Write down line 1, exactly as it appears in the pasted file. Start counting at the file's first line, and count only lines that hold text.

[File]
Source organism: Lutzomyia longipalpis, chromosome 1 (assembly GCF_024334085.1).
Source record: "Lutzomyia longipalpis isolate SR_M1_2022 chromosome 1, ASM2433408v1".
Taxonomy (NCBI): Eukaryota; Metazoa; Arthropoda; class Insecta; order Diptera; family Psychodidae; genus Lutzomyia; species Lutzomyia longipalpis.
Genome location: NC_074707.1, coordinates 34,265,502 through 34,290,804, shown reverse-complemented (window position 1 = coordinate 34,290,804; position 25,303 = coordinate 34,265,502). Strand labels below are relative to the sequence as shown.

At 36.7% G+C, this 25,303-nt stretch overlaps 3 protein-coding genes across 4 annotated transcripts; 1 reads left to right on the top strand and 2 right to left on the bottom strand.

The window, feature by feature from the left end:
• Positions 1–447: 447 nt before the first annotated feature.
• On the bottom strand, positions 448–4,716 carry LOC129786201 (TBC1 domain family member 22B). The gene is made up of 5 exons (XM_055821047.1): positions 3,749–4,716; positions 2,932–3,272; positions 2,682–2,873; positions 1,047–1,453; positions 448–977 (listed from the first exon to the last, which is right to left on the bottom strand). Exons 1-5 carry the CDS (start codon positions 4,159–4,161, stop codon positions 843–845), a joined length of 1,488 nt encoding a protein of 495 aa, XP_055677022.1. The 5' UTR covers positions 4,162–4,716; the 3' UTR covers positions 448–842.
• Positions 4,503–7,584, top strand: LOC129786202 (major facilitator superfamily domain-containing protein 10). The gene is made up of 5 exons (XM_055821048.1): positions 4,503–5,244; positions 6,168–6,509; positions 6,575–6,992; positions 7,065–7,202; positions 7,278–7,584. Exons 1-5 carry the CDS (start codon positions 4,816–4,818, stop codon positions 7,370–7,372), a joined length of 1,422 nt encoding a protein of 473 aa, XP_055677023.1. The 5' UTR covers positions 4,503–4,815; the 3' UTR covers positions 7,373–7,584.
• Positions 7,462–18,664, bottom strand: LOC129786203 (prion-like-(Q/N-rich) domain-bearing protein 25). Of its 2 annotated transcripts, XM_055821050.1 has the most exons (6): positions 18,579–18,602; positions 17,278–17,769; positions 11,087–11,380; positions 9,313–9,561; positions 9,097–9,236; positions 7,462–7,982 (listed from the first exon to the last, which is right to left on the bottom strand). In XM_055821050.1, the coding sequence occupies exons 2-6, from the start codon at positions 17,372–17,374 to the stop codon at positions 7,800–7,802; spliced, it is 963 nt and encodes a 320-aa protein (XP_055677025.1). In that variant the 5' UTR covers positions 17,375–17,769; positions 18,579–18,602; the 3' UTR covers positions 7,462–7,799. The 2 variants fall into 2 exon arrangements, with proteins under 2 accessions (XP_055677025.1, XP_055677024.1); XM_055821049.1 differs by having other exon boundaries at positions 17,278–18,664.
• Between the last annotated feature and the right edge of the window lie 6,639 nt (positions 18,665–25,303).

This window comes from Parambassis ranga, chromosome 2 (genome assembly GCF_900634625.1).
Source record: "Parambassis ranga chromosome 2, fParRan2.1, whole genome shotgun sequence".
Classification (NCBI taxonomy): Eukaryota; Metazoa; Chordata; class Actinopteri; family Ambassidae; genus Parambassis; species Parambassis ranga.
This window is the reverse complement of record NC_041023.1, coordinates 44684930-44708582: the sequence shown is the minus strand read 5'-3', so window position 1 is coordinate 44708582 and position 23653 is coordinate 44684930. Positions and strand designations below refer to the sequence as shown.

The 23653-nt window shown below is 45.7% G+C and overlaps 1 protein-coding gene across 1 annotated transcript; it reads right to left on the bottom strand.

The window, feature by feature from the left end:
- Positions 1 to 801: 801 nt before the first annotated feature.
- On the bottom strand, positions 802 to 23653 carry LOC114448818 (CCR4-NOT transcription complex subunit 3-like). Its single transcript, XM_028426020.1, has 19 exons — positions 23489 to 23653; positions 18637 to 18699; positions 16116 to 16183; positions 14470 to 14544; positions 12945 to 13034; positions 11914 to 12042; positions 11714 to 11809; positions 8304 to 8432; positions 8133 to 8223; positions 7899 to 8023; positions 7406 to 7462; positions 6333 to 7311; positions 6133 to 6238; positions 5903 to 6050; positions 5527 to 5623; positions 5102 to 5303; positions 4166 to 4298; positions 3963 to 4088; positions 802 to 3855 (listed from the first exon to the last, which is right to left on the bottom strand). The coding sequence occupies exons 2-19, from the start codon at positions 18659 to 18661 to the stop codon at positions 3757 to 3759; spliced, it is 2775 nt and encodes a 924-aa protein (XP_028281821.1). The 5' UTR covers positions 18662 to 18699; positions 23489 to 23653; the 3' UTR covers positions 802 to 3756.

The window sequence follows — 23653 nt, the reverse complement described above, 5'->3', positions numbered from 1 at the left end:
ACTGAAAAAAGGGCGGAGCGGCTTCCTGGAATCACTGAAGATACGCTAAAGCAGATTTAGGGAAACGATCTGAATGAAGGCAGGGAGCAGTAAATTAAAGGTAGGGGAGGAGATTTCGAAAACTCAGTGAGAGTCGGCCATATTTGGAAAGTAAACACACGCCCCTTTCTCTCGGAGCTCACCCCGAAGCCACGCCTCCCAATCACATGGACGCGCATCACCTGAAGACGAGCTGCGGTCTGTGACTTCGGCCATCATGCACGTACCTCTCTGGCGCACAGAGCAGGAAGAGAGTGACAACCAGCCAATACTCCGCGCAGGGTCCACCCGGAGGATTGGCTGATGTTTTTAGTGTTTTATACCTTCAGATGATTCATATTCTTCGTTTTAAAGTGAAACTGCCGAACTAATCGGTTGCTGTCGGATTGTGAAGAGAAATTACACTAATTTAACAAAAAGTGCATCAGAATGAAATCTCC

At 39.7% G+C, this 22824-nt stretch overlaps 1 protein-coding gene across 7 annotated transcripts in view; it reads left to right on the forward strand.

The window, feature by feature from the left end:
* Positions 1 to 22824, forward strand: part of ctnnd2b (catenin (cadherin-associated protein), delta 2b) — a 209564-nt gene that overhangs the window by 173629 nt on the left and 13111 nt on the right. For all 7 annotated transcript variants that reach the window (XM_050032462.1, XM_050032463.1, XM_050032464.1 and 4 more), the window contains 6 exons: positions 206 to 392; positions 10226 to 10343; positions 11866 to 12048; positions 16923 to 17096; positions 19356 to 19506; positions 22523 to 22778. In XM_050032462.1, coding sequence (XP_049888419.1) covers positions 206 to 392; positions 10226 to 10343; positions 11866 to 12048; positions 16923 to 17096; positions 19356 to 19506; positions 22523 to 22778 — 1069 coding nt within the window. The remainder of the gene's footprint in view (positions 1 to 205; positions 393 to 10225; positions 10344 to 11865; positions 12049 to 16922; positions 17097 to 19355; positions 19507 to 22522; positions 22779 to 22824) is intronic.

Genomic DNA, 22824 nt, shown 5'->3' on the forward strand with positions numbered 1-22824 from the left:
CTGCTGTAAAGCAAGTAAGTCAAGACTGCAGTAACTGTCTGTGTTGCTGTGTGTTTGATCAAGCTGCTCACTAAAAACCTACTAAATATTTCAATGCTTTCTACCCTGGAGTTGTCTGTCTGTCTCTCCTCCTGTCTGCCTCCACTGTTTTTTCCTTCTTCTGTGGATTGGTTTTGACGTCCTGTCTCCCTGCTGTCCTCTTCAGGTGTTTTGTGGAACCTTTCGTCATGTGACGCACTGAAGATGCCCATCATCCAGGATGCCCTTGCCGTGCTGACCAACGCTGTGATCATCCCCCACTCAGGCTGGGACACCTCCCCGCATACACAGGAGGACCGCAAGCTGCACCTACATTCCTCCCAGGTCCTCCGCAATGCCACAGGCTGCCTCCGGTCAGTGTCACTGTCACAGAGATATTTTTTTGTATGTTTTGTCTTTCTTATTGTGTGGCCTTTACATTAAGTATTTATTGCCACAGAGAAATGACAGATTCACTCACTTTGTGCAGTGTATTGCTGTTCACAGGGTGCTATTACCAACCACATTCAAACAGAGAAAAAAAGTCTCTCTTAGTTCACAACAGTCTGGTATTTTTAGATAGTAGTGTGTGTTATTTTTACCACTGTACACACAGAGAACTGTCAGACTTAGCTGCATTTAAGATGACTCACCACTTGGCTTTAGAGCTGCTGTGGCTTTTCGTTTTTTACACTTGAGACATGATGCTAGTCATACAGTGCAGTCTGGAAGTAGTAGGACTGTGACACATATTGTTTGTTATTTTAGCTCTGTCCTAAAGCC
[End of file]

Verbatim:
Source organism: Lutzomyia longipalpis, chromosome 1 (assembly GCF_024334085.1).